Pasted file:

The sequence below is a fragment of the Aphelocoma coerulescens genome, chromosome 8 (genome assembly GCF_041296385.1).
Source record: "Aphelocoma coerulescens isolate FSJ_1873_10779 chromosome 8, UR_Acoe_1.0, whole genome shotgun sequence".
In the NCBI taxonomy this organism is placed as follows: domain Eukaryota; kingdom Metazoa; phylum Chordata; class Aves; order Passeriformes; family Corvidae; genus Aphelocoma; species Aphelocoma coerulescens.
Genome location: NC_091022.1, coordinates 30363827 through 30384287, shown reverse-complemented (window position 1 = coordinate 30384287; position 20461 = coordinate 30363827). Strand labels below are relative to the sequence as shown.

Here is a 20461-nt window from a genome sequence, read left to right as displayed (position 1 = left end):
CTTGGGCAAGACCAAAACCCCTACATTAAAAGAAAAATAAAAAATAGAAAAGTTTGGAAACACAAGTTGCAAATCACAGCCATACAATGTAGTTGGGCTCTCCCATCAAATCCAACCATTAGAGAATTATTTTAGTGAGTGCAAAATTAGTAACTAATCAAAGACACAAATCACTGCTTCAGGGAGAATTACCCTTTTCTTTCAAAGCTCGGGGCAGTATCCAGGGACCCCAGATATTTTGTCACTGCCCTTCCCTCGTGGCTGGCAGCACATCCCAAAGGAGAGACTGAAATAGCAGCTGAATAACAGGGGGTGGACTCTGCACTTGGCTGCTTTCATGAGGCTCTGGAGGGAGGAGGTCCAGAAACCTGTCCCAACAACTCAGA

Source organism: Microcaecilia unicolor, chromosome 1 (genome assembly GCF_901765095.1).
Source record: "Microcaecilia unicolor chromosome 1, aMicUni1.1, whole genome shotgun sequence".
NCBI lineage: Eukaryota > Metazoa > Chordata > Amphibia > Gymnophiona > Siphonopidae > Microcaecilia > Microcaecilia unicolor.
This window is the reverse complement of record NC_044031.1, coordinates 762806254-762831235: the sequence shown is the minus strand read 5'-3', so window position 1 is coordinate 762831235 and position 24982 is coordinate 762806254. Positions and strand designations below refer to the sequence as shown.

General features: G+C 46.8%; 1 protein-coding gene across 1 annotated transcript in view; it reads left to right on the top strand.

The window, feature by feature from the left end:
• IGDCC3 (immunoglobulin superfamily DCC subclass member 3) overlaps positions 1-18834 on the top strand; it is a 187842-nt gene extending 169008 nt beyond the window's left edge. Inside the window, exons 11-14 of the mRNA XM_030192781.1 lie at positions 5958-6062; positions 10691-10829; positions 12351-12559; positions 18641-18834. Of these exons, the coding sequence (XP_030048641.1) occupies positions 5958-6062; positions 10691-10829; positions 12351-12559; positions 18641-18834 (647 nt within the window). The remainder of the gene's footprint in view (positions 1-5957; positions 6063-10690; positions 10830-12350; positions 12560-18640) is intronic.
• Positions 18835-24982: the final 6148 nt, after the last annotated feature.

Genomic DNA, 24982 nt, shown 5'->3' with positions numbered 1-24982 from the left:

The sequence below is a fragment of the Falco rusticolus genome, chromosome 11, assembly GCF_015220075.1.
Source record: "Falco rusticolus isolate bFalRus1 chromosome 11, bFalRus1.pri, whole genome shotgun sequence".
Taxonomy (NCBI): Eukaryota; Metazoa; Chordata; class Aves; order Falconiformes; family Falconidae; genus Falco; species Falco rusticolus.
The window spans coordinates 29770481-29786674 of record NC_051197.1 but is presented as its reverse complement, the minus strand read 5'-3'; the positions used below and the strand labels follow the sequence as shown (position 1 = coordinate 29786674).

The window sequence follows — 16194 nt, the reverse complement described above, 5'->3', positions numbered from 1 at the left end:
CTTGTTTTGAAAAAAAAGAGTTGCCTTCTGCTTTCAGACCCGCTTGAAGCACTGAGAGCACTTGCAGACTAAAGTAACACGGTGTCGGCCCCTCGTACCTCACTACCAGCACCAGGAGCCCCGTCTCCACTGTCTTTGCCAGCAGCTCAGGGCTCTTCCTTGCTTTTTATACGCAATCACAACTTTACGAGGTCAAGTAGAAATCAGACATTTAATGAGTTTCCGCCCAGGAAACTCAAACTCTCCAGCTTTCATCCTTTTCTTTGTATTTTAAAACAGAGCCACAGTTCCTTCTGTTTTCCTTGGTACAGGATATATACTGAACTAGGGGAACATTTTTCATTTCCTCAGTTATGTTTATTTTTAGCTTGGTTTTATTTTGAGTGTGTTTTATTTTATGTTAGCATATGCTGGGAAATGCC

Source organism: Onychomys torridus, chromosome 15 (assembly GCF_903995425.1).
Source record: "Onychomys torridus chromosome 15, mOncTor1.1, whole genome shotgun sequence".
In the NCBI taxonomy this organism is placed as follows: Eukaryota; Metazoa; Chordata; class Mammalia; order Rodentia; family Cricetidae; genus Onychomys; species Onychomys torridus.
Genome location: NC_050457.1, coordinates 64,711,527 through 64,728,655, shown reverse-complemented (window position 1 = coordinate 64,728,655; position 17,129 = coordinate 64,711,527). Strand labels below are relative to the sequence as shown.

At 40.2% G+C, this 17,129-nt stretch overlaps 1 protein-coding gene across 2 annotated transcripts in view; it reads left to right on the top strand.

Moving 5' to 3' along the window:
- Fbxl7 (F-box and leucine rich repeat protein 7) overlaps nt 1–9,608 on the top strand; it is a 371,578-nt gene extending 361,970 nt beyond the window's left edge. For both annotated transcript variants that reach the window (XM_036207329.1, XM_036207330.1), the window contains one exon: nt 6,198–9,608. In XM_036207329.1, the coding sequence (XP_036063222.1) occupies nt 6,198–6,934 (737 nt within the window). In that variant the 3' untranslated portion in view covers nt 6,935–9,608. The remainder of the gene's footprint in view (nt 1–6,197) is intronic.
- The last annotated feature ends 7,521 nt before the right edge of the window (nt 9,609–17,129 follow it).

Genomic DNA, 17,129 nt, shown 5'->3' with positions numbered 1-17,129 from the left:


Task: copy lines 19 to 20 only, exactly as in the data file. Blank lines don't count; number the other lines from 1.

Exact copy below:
The window spans coordinates 29770481-29786674 of record NC_051197.1 but is presented as its reverse complement, the minus strand read 5'-3'; the positions used below and the strand labels follow the sequence as shown (position 1 = coordinate 29786674).

The window sequence follows — 16194 nt, the reverse complement described above, 5'->3', positions numbered from 1 at the left end: